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    Auditors’ Overconfidence in Predicting the Technical K...
    research summary posted October 22, 2014 by Jennifer M Mueller-Phillips, tagged 11.0 Audit Quality and Quality Control, 11.05 Training and General Experience 
    Auditors’ Overconfidence in Predicting the Technical Knowledge of Superiors and Subordinates
    Practical Implications:

    In this study, we show that both subordinates and superiors are overconfident in predicting other auditor’ knowledge and that this overconfidence effect interacts with task difficulty. Inaccuracy in assessing the technical knowledge of other specific auditors has the potential to degrade audit quality. Likewise, incorrect assessments of the technical knowledge of groups of auditors may distort the audit firms understanding of training needs of auditors. More accurate and objective assessments of interpersonal knowledge of other auditors are needed to enhance audit quality.

    For more information on this study, please contact Hun-Tong Tan.


    Han, J., K. Jamal, and H-T. Tan. 2011. Auditors’ overconfidence in predicting the technical knowledge of superiors and subordinates. Auditing: A Journal of Practice & Theory 30(1): 101-119.

    technical knowledge; overconfidence; auditor rank.
    Purpose of the Study:

    Prior research documents that auditors are overconfident in predicting the technical knowledge of subordinates. Overconfidence is also thought to be affected by task difficulty.

    Overconfidence on the part of subordinates has implications for audit effectiveness and/or efficiency. Audit workpaper preparers (i.e., subordinates) stylize workpapers both to manage their reputations with their superiors and to conserve cognitive effort. Prior research shows that auditors who report to a superior whom they perceive to be less technically competent (or alert to conclusion errors) may, at the margin, devote less attention to conclusion errors in workpaper preparation, with adverse effects on audit effectiveness. Subordinates who are overconfident in the knowledge of their superiors may actually exert more cognitive effort than otherwise, and may be less likely to stylize their work as a means of reputation management. Likewise, the extent to which superiors scrutinize the work of their subordinates is affected by their perceptions of the subordinate’s technical knowledge. Incorrect perceptions about subordinate technical knowledge can lead to inefficient audit review processes. In practice, auditors perform a variety of tasks that vary in difficulty. Understanding how task difficulty may moderate auditors’ overconfidence is important to assess the implications of overconfidence in actual audit settings.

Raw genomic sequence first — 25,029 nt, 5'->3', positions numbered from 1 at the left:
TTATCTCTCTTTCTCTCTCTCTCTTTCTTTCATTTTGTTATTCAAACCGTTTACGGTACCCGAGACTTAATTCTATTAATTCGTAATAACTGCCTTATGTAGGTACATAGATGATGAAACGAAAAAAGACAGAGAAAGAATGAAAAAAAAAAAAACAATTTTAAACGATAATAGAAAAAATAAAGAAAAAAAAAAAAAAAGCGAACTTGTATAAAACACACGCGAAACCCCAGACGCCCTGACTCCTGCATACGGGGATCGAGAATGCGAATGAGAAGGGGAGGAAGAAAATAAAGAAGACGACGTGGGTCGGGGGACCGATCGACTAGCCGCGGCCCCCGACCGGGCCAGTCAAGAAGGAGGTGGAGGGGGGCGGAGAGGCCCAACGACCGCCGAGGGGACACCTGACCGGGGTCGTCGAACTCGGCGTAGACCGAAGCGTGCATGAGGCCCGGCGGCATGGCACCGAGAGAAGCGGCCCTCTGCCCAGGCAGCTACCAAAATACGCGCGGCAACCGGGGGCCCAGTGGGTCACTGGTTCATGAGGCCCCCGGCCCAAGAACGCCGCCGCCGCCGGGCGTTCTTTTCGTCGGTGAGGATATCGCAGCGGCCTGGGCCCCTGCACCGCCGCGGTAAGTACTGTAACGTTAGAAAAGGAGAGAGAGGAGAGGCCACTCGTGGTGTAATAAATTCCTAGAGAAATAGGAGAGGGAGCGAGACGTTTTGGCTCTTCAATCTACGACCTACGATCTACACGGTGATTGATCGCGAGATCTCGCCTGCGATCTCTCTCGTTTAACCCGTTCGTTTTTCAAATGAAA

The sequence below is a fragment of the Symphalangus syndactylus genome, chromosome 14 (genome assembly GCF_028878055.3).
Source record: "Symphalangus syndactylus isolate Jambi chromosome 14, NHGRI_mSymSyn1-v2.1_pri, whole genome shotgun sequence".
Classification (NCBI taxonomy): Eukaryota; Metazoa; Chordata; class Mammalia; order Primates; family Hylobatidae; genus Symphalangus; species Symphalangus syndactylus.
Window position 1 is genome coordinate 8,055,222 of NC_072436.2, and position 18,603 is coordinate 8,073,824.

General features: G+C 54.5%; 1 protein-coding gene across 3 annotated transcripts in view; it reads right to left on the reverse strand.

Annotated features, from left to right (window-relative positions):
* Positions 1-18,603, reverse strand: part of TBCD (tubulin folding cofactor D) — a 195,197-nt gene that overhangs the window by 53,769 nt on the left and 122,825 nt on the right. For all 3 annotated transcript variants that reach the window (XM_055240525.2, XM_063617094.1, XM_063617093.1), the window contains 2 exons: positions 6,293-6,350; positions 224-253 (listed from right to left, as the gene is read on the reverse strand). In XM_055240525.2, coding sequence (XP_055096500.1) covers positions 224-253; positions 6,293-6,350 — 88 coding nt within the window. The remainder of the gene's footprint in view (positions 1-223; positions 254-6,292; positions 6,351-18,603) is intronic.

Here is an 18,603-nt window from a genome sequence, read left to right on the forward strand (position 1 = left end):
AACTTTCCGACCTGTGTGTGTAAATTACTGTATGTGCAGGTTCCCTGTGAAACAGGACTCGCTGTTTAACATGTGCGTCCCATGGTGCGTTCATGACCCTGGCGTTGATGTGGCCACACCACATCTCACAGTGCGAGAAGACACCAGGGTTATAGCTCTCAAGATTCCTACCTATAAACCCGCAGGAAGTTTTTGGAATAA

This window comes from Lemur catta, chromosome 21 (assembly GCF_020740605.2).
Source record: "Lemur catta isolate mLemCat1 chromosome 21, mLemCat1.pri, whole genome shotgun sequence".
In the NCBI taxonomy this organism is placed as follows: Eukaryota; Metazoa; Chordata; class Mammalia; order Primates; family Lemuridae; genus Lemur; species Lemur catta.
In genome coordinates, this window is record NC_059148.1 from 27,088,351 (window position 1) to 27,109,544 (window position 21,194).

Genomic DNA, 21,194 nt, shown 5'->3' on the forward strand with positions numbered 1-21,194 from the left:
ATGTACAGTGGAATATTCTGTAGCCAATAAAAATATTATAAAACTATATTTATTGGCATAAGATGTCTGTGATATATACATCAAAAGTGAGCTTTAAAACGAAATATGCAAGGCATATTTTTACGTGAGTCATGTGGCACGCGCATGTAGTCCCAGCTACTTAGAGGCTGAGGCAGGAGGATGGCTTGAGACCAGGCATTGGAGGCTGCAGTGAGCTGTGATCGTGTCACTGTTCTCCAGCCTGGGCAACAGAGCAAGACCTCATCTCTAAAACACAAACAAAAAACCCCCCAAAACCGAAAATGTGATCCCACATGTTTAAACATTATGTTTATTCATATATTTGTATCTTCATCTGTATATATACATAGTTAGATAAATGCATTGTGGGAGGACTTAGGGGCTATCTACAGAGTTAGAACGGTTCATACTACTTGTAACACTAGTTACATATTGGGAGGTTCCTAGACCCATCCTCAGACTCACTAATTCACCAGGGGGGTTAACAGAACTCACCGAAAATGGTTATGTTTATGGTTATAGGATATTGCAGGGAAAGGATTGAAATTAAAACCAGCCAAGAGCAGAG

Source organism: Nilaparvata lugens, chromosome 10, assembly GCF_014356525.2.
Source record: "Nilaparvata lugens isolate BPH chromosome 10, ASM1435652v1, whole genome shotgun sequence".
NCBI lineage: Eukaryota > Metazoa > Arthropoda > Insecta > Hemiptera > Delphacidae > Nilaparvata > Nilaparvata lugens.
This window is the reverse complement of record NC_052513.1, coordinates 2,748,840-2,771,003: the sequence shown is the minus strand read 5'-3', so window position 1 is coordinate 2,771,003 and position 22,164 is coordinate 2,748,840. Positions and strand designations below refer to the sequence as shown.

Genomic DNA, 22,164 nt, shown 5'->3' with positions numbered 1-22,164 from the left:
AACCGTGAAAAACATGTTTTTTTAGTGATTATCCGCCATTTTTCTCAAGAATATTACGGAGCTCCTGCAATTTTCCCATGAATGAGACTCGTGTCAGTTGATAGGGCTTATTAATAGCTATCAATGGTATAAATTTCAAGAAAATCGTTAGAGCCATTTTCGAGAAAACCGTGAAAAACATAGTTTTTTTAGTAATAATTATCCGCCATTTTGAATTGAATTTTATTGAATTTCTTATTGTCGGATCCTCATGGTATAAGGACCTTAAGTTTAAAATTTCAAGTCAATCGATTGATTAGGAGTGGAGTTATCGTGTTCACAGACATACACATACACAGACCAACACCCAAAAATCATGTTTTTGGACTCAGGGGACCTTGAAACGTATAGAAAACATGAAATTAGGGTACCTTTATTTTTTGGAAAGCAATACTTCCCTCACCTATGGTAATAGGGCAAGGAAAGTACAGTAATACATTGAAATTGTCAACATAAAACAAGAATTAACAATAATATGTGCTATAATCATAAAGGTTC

We extend the literature on auditors’ overconfidence in three ways.

    First, we examine whether auditors’ overconfidence in predicting the technical knowledge of another auditor varies as a function of the hierarchical rank of the auditor making the prediction relative to the target—i.e., whether it is the superior making a prediction of a subordinate, or a subordinate making a prediction of a superior. Subordinates are the main frontline collectors and recorders of audit data and, thus, whether subordinates are overconfident in predicting the technical knowledge of their superiors is important.

    Second, we examine whether overconfidence effects vary as a function of task difficulty. This issue is important because in practice, auditors perform a variety of tasks that vary in difficulty.

    Third, prior research focuses on auditors’ overconfidence in predicting the technical knowledge of specific individual auditors. We examine whether this effect replicates when auditors make predictions about groups of auditors. 

    Design/Method/ Approach:

    We conducted an experiment.. Participants were 14 audit managers and 28 audit seniors from a major public accounting firm. They comprised 14 natural teams of one audit manager and two audit seniors, who worked on the same team for audit assignments. The participants work on two technical audit tasks. One of these tasks is a relatively easy error frequency (EF) task. The other, more difficult task related to an accounting entry for a firm which has entered into an interest rate swap (IRS) agreement with another firm.

    1. Audit managers are overconfident in predicting individual audit seniors’ knowledge for the more difficult IRS task, but not for the less difficult EF task.
    2. However, the pattern reverses when audit seniors predict audit managers’ knowledge. Audit seniors are overconfident in the individual audit managers’ knowledge for the EF task but not for the IRS task.
    3. Auditors’ predictions of groups of other auditors replicate their predictions of individual auditors.
    4. Hence, auditors’ overconfidence in other auditors’ knowledge is jointly affected by the predicting direction (whether subordinates predict superiors’ knowledge; or whether superiors predict subordinates’ knowledge) and task difficulty.
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